March /April, 1990
TWO OR THREE times a year at the Hare Krsna farm in the Bavarian Forest of Germany, the four devotees who make up the Gauranga Bhajana Band* get ready for a tour. [*The Gauranga Bhajana Band will tour Poland in May for thirteen days.]
Till last year, they'd mainly toured Germany. But lately they've been moving through Eastern Europe.
On the farm, forty kilometers from Czechoslovakia, fifty from Austria, the devotees spend a few days in practice, and then they're ready. They don't pretend to be professional musicians; they're devotees giving philosophical and spiritual ideas through culture.
Some fifteen or twenty devotees travel on the tour, running the sound system, cooking, chanting, dancing, and distributing books.
I recently traveled with the band for seventeen days in Romania and Czechoslovakia.
The program was simple: devotional songs with traditional instruments, then a multi-projector slide show, a philosophical talk, and congregational chanting of the Hare Krsna mantra.
In Cluj, Romania, some young women who had been sitting next to the projection booth deluged me with questions during the intermission. What's tilaka? What about reincarnation? What about everything.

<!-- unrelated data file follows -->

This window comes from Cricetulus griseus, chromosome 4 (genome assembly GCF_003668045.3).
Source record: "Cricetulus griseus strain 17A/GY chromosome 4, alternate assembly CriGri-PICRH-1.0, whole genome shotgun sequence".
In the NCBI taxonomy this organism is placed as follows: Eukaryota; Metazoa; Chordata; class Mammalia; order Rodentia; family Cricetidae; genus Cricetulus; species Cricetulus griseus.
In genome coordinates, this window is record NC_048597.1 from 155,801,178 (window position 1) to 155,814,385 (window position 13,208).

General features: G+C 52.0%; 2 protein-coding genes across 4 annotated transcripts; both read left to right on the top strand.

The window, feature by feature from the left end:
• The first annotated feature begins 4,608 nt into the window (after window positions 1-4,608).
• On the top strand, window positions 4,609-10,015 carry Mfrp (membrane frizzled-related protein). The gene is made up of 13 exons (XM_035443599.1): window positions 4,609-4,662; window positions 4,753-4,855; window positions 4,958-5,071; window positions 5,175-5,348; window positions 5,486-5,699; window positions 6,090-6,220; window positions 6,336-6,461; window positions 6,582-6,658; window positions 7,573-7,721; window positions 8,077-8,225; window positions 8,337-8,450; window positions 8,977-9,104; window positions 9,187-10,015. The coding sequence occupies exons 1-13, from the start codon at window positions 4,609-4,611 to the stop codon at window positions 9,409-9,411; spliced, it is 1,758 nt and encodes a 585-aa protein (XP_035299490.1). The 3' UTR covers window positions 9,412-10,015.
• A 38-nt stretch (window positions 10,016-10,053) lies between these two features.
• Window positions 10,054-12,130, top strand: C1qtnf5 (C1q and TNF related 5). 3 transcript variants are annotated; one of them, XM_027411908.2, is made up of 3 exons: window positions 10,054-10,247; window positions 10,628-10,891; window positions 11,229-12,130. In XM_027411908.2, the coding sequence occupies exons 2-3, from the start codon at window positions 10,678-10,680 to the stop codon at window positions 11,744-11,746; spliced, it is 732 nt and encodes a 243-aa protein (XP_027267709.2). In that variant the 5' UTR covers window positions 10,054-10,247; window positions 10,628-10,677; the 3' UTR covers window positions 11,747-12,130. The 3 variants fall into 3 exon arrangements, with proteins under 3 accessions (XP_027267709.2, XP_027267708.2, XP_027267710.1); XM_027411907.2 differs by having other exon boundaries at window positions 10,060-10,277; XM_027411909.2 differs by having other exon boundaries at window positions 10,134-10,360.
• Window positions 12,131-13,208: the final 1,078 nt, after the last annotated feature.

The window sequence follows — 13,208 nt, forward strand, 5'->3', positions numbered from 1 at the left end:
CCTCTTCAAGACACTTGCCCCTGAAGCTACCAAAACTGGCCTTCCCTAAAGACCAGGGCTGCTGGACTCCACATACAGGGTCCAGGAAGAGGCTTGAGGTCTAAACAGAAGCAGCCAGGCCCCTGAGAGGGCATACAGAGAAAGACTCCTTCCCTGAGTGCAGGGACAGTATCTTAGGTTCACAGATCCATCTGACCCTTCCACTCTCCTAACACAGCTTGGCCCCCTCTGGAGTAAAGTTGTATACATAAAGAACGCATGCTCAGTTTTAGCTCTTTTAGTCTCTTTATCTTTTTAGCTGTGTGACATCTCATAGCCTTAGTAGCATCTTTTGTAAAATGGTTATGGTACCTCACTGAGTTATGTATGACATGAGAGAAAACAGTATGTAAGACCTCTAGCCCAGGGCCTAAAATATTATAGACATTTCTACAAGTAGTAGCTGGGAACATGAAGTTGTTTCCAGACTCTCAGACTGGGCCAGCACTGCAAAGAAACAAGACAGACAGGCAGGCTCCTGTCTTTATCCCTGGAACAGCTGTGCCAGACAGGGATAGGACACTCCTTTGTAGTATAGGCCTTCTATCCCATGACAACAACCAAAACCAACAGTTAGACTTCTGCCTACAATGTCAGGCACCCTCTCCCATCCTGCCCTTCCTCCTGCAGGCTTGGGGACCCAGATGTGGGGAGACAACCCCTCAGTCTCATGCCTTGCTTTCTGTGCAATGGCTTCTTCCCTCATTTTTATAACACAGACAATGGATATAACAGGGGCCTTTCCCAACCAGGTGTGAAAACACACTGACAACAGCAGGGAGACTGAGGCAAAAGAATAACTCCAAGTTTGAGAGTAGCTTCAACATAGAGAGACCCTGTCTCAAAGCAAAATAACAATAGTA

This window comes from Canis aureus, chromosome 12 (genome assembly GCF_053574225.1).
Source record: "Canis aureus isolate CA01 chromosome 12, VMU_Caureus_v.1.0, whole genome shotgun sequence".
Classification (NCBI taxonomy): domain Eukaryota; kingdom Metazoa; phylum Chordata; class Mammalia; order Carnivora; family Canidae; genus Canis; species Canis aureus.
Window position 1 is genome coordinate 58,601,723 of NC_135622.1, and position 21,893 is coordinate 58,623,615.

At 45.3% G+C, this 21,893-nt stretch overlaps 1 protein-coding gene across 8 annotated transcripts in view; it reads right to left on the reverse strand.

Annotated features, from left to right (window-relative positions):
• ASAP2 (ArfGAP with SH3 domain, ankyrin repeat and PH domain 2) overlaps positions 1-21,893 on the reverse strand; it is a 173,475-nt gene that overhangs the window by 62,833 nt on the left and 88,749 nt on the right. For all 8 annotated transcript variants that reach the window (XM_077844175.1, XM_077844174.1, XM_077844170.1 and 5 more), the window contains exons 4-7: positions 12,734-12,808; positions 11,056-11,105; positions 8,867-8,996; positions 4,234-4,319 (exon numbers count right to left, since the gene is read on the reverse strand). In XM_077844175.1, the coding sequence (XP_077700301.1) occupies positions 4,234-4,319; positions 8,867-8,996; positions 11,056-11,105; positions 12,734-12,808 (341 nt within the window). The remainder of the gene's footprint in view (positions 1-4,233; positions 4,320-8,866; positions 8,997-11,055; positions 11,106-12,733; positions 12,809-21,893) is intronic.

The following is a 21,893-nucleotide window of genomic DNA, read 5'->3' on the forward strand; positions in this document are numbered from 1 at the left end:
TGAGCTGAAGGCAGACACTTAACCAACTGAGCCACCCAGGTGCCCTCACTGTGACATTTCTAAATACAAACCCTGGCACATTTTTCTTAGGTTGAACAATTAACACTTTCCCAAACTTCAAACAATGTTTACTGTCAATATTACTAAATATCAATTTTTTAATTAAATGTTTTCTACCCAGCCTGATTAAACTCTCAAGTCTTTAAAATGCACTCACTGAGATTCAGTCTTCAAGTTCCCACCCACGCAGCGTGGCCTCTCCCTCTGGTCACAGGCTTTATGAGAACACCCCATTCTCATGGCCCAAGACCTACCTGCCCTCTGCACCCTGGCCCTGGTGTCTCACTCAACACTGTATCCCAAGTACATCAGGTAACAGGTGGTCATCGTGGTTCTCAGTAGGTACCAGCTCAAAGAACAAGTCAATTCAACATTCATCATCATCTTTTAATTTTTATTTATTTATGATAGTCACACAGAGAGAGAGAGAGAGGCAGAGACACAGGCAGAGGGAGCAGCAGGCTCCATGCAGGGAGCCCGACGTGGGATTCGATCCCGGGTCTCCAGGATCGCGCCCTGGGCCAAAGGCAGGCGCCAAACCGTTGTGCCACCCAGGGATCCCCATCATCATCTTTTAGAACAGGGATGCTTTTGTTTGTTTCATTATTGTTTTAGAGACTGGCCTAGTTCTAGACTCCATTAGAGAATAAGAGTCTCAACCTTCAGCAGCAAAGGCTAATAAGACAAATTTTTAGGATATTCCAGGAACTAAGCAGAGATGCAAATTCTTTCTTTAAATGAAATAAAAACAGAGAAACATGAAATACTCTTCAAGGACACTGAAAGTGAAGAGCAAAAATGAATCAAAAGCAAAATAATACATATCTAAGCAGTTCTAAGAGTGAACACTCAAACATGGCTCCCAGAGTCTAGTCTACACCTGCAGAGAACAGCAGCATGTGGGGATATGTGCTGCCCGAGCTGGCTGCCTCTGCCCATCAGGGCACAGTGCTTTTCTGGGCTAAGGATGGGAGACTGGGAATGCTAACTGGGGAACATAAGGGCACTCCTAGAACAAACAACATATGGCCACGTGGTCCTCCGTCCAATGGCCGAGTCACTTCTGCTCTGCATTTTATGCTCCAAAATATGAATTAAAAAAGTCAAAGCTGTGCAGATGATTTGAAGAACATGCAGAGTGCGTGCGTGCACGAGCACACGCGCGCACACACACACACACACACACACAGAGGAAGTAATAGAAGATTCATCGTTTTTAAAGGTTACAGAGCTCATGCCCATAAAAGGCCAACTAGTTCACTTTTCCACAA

When the program was over, they were nearly in tears at the thought of leaving.
In Iasi, a so-called model city in eastern Romania, near the Soviet border, the young Romanian who had organized our tour told us that people were shocked at our openness in speaking publicly on God consciousness. Only one or two months before, this would have been a punishable offense.
For each of our two programs in Bucharest, the Romanian capital, over three thousand people showed up. During the chanting of Hare Krsna at the end, many literally jumped out of their seats. They flooded the stage with flowersa tradition for a performance appreciated. The holy name of Krsna had melted their hearts.
In Czechoslovakia, people had a different mood. Many took notes during the lecture. Others followed the tour from city to city.
And it was in Czechoslovakia that we discovered the bliss of asking the audience to move away the chairs and learn the "swami step"the way Srila Prabhupada taught us to dance.
Nitya Trpta Devi Dasi joined the Hare Krsna movement in 1975 in Los Angeles. For ten years she worked in Photoloka, the photography department of the Bhaktivedanta Book Trust. Then she migrated to Italy, where she and her husband set up Krsna Vision, a creative source for Krsna conscious multi-projector slide shows.